We can achieve this by introducing versioning in the system. Instead of sending the engine API directly to the plugin, we send the plugin a function that lets it query for a specific version of the engine API.

With this approach, we can also break the API up into smaller submodules that can be queried for individually. This gives us a cleaner organization.

plugin_api.h

#define WORLD_API_ID    0
 
  #define LUA_API_ID      1
 
  
 
  typedef struct World World;
 
  
 
  typedef struct WorldApi_v0 {
 
  	void (*spawn_unit)(World *world, const char *name, float pos[3]);
 
  	...
 
  } WorldApi_v0;
 
  
 
  typedef struct WorldApi_v1 {
 
  	void (*spawn_unit)(World *world, const char *name, float pos[3], float rot[4]);
 
  	...
 
  } WorldApi_v1;
 
  
 
  typedef struct lua_State lua_State;
 
  typedef int (*lua_CFunction) (lua_State *L);
 
  
 
  typedef struct LuaApi_v0 {
 
  	void (*add_module_function)(const char *module, const char *name, lua_CFunction f);
 
  	...
 
  } LuaApi_v0;
 
  
 
  typedef void *(*GetApiFunction)(unsigned api, unsigned version);

When the engine instances the plugin, it passes along get_engine_api(), which the plugin can use to get hold of different engine APIs.

The plugin will typically set up the APIs in the init() function:

static WorldApi_v1 *_world_api = nullptr;
 
  static LuaApi_v0 *_lua_api = nullptr;
 
  
 
  void init(GetApiFunction get_engine_api)
 
  {
 
  	_world_api = (WorldApi_v1 *)get_engine_api(WORLD_API, 1);
 
  	_lua_api = (LuaApi_v0 *)get_engine_api(LUA_API, 0);
 
  }

Later, the plugin case use these APIs:

_world_api->spawn_unit(world, "player", pos);

If we need to make a breaking change to an API, we can just introduce a new version of that API. As long as get_engine_api() can still return the old API version when requested for it, all existing plugins will continue to work.

With this querying system in place for the engine, it makes sense to use the same approach for the plugin as well. I.e. instead of exposing individual functions init(), update(), etc, the plugin just exposes a single function get_plugin_api() which the engine can use in the same way to query APIs from the plugin.

plugin_api.h

#define PLUGIN_API_ID 2
 
  
 
  typedef struct PluginApi_v0
 
  {
 
  	void (*init)(GetApiFunction get_engine_api);
 
  	...
 
  } PluginApi_v0;

plugin.c

__declspec(dllexport) void *get_plugin_api(unsigned api, unsigned version);

Since we now have versioning on the plugin API as well, this means we can modify it (add new required functions, etc) without breaking existing plugins.

Putting It All Together

Putting all this together, here is a complete (but very small) example of a plugin that exposes a new function to the Lua layer of the engine:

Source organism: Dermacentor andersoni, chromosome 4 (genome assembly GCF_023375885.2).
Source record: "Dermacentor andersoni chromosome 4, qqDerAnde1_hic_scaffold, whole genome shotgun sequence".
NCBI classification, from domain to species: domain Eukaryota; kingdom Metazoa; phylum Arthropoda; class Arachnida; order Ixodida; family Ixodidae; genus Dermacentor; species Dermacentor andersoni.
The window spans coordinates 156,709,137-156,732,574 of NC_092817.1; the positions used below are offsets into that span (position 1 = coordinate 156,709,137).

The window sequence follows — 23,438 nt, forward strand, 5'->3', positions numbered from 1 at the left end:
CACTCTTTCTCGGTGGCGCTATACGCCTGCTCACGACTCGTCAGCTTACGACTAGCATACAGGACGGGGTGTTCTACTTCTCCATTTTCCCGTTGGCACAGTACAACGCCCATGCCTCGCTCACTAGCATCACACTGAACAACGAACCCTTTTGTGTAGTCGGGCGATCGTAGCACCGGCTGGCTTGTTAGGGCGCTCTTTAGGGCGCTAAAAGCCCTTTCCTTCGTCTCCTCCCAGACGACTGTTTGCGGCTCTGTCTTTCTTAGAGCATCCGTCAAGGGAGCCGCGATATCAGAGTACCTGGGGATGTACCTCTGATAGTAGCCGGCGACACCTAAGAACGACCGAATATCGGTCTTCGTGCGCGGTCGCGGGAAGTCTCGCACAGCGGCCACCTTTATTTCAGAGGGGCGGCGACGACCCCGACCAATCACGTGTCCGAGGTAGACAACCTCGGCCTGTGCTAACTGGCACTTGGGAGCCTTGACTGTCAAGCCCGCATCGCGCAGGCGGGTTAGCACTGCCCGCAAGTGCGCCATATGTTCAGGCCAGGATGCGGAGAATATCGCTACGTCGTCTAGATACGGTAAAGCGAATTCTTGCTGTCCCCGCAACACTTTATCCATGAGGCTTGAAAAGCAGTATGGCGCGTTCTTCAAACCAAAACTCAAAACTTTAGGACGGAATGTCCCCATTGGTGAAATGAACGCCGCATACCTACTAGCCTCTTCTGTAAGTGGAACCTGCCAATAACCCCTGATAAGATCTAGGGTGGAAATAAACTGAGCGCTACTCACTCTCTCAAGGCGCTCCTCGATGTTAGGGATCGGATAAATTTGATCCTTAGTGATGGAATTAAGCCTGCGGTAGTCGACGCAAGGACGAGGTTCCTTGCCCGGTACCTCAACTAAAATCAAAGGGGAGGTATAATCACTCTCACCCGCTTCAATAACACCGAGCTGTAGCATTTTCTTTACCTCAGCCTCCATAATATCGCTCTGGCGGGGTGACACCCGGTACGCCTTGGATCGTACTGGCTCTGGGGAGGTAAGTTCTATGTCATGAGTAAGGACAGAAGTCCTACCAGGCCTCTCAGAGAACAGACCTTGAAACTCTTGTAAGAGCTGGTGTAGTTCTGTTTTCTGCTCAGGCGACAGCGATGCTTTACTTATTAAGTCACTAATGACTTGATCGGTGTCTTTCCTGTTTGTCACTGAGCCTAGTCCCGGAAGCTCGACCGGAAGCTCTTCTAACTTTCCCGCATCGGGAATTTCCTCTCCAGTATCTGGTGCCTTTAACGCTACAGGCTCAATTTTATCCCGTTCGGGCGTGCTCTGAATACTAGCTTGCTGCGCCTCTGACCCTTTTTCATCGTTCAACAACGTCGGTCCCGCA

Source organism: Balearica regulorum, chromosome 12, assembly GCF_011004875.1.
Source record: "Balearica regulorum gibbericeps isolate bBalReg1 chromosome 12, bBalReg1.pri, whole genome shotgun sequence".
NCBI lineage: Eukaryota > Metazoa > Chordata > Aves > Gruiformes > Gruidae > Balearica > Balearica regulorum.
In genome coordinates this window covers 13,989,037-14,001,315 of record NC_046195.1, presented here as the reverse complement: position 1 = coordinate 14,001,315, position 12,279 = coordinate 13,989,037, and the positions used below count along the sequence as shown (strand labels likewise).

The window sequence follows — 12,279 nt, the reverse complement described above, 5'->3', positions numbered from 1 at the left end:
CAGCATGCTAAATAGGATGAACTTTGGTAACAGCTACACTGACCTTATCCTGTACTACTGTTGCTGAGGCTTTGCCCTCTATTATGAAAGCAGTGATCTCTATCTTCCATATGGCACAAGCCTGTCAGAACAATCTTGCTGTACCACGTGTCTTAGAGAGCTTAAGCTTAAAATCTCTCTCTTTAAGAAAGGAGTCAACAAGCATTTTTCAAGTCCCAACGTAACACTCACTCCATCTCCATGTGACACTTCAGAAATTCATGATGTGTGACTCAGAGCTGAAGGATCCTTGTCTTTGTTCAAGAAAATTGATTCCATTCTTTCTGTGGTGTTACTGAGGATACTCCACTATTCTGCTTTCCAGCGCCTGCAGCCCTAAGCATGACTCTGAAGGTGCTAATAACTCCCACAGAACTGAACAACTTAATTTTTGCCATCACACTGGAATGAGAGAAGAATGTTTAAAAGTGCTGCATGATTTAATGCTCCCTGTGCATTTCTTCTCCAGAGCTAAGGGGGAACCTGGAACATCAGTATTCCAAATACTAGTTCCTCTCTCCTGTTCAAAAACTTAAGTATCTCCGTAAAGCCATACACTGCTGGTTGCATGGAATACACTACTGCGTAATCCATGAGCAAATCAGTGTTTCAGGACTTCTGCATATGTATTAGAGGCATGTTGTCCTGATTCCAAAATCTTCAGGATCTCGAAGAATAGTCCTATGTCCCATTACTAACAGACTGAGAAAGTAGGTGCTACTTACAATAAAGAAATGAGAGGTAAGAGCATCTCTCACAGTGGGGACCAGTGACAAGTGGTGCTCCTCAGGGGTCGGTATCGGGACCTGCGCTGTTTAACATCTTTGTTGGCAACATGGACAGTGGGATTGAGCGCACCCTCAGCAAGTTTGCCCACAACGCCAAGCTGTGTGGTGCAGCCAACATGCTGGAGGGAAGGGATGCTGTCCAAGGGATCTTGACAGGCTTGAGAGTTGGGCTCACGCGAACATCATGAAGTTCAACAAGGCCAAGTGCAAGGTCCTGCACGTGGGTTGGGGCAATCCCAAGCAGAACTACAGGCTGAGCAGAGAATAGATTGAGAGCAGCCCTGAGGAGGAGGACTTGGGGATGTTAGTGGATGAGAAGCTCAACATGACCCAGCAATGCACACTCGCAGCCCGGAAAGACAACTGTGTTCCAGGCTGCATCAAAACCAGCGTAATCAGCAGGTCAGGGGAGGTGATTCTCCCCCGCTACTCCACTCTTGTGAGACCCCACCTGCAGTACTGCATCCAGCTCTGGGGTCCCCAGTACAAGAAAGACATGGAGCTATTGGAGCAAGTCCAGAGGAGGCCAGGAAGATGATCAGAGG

plugin_api.h

#define PLUGIN_API_ID       0
 
  #define LUA_API_ID          1
 
  
 
  typedef void *(*GetApiFunction)(unsigned api, unsigned version);
 
  
 
  typedef struct PluginApi_v0
 
  {
 
  	void (*init)(GetApiFunction get_engine_api);
 
  } PluginApi_v0;
 
  
 
  typedef struct lua_State lua_State;
 
  typedef int (*lua_CFunction) (lua_State *L);
 
  
 
  typedef struct LuaApi_v0
 
  {
 
  	void (*add_module_function)(const char *module, const char *name, lua_CFunction f);
 
  	double (*to_number)(lua_State *L, int idx);
 
  	void (*push_number)(lua_State *L, double number);
 
  } LuaApi_v0;

plugin.c

#include "plugin_api.h"
 
  
 
  LuaApi_v0 *_lua;
 
  
 
  static int test(lua_State *L)
 
  {
 
  	double a = _lua->to_number(L, 1);
 
  	double b = _lua->to_number(L, 2);
 
  	_lua->push_number(L, a+b);
 
  	return 1;
 
  }
 
  
 
  static void init(GetApiFunction get_engine_api)
 
  {
 
  	_lua = get_engine_api(LUA_API_ID, 0);
 
  
 
  	if (_lua)
 
  		_lua->add_module_function("Plugin", "test", test);
 
  }
 
  
 
  __declspec(dllexport) void *get_plugin_api(unsigned api, unsigned version)
 
  {
 
  	if (api == PLUGIN_API_ID && version == 0) {
 
  		static PluginApi_v0 api;
 
  		api.init = init;
 
  		return &api;
 
  	}
 
  	return 0;
 
  }

engine.c

// Initialized elsewhere.
 
  LuaEnvironment *_env = 0;
 
  
 
  void add_module_function(const char *module, const char *name, lua_CFunction f)
 
  {
 
  	_env->add_module_function(module, name, f);
 
  }
 
  
 
  void *get_engine_api(unsigned api, unsigned version)
 
  {
 
  	if (api == LUA_API_ID && version == 0 && _env) {
 
  		static LuaApi_v0 lua;
 
  		lua.add_module_function = add_module_function;
 
  		lua.to_number = lua_tonumber;
 
  		lua.push_number = lua_pushnumber;
 
  		return &lua;
 
  	}
 
  	return 0;
 
  }
 
  
 
  void load_plugin(const char *path)
 
  {
 
  	HMODULE plugin_module = LoadLibrary(path);
 
  	if (!plugin_module) return;
 
  	GetApiFunction get_plugin_api = (GetApiFunction)GetProcAddress(plugin_module, "get_plugin_api");
 
  	if (!get_plugin_api) return;
 
  	PluginApi_v0 *plugin = (PluginApi_v0 *)get_plugin_api(PLUGIN_API_ID, 0);
 
  	if (!plugin) return;
 
  	plugin->init(get_engine_api);
 
  }

This has also been posted to The Bitsquid blog.